Home > Publications . Search All . Browse All . Country . Browse PSC Pubs . PSC Report Series

PSC In The News

RSS Feed icon

Yang comments on importance of migrant remittances to future of recipient families

Frey says America's black population is changing with recent immigration

Bailey and Danziger's War on Poverty book reviewed in NY Review of Books

Highlights

Hicken wins 2015 UROP Outstanding Research Mentor Award

U-M ranked #1 in Sociology of Population by USN&WR's "Best Graduate Schools"

PAA 2015 Annual Meeting: Preliminary program and list of UM participants

ISR addition wins LEED Gold Certification

Next Brown Bag

Mon, May 18
Lois Verbrugge, Disability Experience & Measurement

Longer Lived Parents: Protective Associations With Cancer Incidence and Overall Mortality

Archived Abstract of Former PSC Researcher

Dutta, Ambarish, William Henley, Jean-Marie Robine, Kenneth M. Langa, Robert Wallace, and David Melzer. 2013. "Longer Lived Parents: Protective Associations With Cancer Incidence and Overall Mortality." Journals of Gerontology Series A-Biological Sciences and Medical Sciences, 68(11): 1409-1418.

Background. Children of centenarians have lower cardiovascular disease prevalence and live longer. We aimed to estimate associations between the full range of parental attained ages and health status in a middle-aged U.S. representative sample.

Methods. Using Health and Retirement Study data, models estimated disease incidence and mortality hazards for respondents aged 51–61 years at baseline, followed up for 18 years. Full adjustment included sex, race, smoking, wealth, education, body mass index, and childhood socioeconomic status. Mother's and father's attained age distributions were used to define short-, intermediate-, and long-lived groups, yielding a ranked parental longevity score (n = 6,055, excluding short–long discordance). Linear models (n = 8,340) tested mother's or father's attained ages, adjusted for each other.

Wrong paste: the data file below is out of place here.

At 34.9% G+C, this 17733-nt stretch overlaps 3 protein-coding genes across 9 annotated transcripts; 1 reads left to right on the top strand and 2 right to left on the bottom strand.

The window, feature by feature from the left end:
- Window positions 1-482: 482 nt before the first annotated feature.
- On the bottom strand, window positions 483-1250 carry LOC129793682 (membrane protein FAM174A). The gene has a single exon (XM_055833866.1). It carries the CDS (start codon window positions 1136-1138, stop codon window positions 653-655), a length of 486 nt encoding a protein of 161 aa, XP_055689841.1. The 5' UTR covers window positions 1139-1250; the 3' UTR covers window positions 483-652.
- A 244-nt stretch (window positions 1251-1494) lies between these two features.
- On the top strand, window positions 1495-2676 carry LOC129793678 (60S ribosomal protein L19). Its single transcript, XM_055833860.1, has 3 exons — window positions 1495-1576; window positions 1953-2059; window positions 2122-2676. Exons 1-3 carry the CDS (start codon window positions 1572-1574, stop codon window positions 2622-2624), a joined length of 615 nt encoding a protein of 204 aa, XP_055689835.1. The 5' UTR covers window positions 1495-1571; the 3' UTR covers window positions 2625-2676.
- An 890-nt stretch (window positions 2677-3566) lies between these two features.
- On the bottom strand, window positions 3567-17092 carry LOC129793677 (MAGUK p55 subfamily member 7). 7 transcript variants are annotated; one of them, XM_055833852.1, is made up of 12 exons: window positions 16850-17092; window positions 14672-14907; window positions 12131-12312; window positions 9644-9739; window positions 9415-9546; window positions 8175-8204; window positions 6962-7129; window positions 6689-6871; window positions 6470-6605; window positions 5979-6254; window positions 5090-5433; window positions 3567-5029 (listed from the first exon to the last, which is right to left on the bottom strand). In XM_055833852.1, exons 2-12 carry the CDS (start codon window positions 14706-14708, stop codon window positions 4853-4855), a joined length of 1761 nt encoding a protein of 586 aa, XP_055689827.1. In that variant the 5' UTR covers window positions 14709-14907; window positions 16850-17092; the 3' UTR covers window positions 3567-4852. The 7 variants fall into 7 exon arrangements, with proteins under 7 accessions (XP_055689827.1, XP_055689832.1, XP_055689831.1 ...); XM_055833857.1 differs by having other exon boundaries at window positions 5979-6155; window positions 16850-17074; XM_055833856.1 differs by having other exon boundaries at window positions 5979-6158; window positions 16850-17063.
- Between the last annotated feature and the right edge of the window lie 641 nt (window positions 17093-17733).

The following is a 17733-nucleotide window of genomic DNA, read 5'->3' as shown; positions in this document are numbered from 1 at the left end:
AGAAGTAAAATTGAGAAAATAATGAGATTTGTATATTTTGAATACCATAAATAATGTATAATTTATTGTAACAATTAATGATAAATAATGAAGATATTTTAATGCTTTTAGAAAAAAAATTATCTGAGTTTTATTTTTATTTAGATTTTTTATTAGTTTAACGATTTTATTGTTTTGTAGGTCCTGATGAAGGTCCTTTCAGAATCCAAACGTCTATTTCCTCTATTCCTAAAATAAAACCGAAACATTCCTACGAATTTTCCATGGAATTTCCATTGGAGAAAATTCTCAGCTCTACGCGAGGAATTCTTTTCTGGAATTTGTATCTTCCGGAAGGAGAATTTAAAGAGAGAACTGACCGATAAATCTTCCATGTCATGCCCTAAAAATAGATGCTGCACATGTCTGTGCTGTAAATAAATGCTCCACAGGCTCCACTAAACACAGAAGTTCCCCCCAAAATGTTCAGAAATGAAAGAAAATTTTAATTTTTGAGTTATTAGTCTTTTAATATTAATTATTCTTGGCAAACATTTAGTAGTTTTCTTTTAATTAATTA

Results. With increasing mother's or father's survival (>65 years), all-cause mortality declined 19% (hazard ratio [HR] = 0.81, 95% CI: 0.76–0.86, p < .001) and 14% per decade (HR = 0.87, 95% CI: 0.81–0.92, p < .001). Estimates changed only modestly when fully adjusted. Parent-in-law survival was not associated with mortality (n = 1,809, HR = 1.00, 95% CI: 0.90–1.12, p = .98). Offspring with one or two long-lived parents had lower cancer incidence (938 cases, HR per parental longevity score = 0.76, 95% CI: 0.61–0.94, p = .01) versus two intermediate parents. Similar HRs for diabetes (HR = 0.89, 95% CI: 0.84–0.96, p = .001), heart disease (HR = 0.88, 95% CI: 0.82–0.93, p < .001), and stroke (HR = 0.86, 95% CI: 0.78–0.95, p = .002) were significant, but there was no trend for arthritis.

Conclusions. The results provide the first robust evidence that increasing parental attained age is associated with lower cancer incidence in offspring. Health advantages of having centenarian parents extend to a wider range of parental longevity and may provide a quantitative trait of slower aging.

DOI:10.1093/gerona/glt061 (Full Text)

PMCID: PMC3919622. (Pub Med Central)

Country of focus: United States of America.

Browse | Search : All Pubs | Next